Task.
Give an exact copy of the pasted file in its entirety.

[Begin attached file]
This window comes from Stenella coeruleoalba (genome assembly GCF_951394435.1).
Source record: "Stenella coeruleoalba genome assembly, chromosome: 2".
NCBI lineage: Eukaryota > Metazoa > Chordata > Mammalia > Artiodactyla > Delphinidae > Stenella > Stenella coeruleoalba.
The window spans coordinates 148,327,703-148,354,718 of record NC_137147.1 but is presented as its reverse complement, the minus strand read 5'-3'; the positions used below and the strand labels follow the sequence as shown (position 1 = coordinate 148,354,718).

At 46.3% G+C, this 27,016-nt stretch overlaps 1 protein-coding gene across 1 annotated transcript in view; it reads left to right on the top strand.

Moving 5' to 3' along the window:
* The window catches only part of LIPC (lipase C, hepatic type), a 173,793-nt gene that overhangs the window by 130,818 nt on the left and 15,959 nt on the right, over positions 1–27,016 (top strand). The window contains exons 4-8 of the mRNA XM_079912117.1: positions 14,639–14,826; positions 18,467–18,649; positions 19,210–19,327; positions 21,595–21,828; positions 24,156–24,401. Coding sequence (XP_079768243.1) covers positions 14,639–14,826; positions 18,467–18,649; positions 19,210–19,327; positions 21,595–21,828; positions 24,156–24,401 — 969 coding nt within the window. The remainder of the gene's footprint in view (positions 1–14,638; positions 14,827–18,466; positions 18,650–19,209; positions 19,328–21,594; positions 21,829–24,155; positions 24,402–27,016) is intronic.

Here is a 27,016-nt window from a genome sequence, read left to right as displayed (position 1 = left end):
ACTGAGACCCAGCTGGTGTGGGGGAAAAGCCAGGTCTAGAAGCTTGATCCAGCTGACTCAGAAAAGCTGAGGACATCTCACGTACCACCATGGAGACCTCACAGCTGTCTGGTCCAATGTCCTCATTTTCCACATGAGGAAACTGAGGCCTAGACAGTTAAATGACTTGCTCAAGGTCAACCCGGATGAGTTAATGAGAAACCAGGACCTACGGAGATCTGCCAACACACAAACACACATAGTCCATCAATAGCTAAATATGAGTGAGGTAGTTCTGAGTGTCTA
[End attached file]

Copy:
This window comes from Stenella coeruleoalba (genome assembly GCF_951394435.1).
Source record: "Stenella coeruleoalba genome assembly, chromosome: 2".
NCBI lineage: Eukaryota > Metazoa > Chordata > Mammalia > Artiodactyla > Delphinidae > Stenella > Stenella coeruleoalba.
The window spans coordinates 148,327,703-148,354,718 of record NC_137147.1 but is presented as its reverse complement, the minus strand read 5'-3'; the positions used below and the strand labels follow the sequence as shown (position 1 = coordinate 148,354,718).

At 46.3% G+C, this 27,016-nt stretch overlaps 1 protein-coding gene across 1 annotated transcript in view; it reads left to right on the top strand.

Moving 5' to 3' along the window:
* The window catches only part of LIPC (lipase C, hepatic type), a 173,793-nt gene that overhangs the window by 130,818 nt on the left and 15,959 nt on the right, over positions 1–27,016 (top strand). The window contains exons 4-8 of the mRNA XM_079912117.1: positions 14,639–14,826; positions 18,467–18,649; positions 19,210–19,327; positions 21,595–21,828; positions 24,156–24,401. Coding sequence (XP_079768243.1) covers positions 14,639–14,826; positions 18,467–18,649; positions 19,210–19,327; positions 21,595–21,828; positions 24,156–24,401 — 969 coding nt within the window. The remainder of the gene's footprint in view (positions 1–14,638; positions 14,827–18,466; positions 18,650–19,209; positions 19,328–21,594; positions 21,829–24,155; positions 24,402–27,016) is intronic.

Here is a 27,016-nt window from a genome sequence, read left to right as displayed (position 1 = left end):
ACTGAGACCCAGCTGGTGTGGGGGAAAAGCCAGGTCTAGAAGCTTGATCCAGCTGACTCAGAAAAGCTGAGGACATCTCACGTACCACCATGGAGACCTCACAGCTGTCTGGTCCAATGTCCTCATTTTCCACATGAGGAAACTGAGGCCTAGACAGTTAAATGACTTGCTCAAGGTCAACCCGGATGAGTTAATGAGAAACCAGGACCTACGGAGATCTGCCAACACACAAACACACATAGTCCATCAATAGCTAAATATGAGTGAGGTAGTTCTGAGTGTCTA